Based on: Nothing Lasts Forever by Roderick Thorp
Year published: 1979
Thorp wrote the book as a sequel to his 1966 book The Detective, which itself had been adapted into a movie of the same name, starring Frank Sinatra, in 1968.
Nothing Lasts Forever was adapted into screenplay for Sinatra to star in — as sequel for The Detective — but after he declined, the script was rewritten as a standalone film.
Based on: “The Birds,” part of The Apple Tree collection by Daphne du Maurier
Year published: 1952
Alfred Hitchcock loosely based his classic horror film on du Maurier’s short story.
The French Connection
Based on:The French Connection: A True Account of Cops, Narcotics, and International Conspiracy by Robin Moore
Year published: 1969
Moore’s book was a nonfiction account of two NYPD detectives' investigation of a major heroin-smuggling ring.
Planet of the Apes
Based on: La Planète des Singes, known in English as Planet of the Apes by Pierre Boulle
Year published: 1963
The classic sci-fi novel was first published in France in 1963 and was translated into English the same year. Like the film, the book has it’s own twist ending.
Boulle's other well-known novel, The Bridge Over the River Kwai, was also made into a classic film.
Based on: Do Androids Dream of Electric Sheep? by Philip K. Dick
Year published: 1968
The film was loosely based on the book — in fact the term “blade runner” does not even appear in the book.
Other popular films based on Dick’s writing include Total Recall, A Scanner Darkly, Minority Report, and Paycheck.
Field of Dreams
Based on: Shoeless Joe by W. P. Kinsella.
Year published: 1982
This classic guy-cry film was originally going to be titled Shoeless Joe — like the novel — but the name was changed after filming completed, due to executives at Universal hating the name.
Ironically, Kinsella’s original title for the book was The Dream Field, but his publisher hated it and made him change it to Shoeless Joe.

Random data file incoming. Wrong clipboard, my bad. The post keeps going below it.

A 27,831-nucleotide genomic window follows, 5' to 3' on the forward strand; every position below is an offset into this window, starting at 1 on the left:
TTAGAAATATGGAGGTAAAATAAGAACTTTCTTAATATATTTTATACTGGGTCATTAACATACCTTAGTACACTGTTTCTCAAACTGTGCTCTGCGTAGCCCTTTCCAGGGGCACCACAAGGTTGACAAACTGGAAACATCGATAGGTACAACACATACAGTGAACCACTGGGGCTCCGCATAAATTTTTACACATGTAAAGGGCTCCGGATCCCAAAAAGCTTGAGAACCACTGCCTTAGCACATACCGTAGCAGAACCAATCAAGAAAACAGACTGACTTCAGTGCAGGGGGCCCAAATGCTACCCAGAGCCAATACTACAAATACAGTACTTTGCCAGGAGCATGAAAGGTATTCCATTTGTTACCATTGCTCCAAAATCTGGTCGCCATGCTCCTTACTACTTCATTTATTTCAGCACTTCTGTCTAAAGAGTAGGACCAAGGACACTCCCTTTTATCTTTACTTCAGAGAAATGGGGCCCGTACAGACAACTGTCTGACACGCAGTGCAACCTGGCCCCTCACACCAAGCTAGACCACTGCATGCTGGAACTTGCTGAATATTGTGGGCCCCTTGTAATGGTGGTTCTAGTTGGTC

Based on: Ordinary People by Judith Guest
Year published: 1976
Guest’s now classic debut novel was actually turned down twice before it was published. One publisher said in the rejection letter, “While the book has some satiric bite, overall the level of writing does not sustain interest and we will have to decline it.”
Obviously they were wrong: The novel caught the interest of Robert Redford, who liked it so much he bought the film rights for his directorial debut. The movie went on to win four Academy Awards, including Best Picture and Best Director.
Based on: The Sheep-Pig by Dick King-Smith
Year published: 1983
The British writer won the 1984 Guardian Children’s Fiction Prize (a literary award presented by The Guardian) for the novel.
The Brave Little Toaster
Based on: The Brave Little Toaster: A Bedtime Story for Small Appliances by Thomas M. Disch
Year published: 1980
The Brave Little Toaster first appeared in Fantasy & Science Fiction magazine in 1980 and was then published as a short novel.
The book won the Locus, Seiun, and British SF Association awards — it was also nominated for both a Hugo Award and a Nebula Award — before being adapted into the 1987 film.
FernGully: The Last Rainforest
Based on: FernGully by Diana Young
Year published: N/A, but the book was republished in 1992 to tie in with the film’s release.
The Australian author first created the story in 1975 as a way entertain her children.
Who Framed Roger Rabbit?
Based on: Who Censored Roger Rabbit? by Gary K. Wolf
Year published: 1981
The book is actually quite different than the film; two of the major differences include the setting — it’s set in the world of comic strips, not cartoons — and Eddie Valiant is actually trying to solve Roger's murder, who we also find out had murdered someone himself.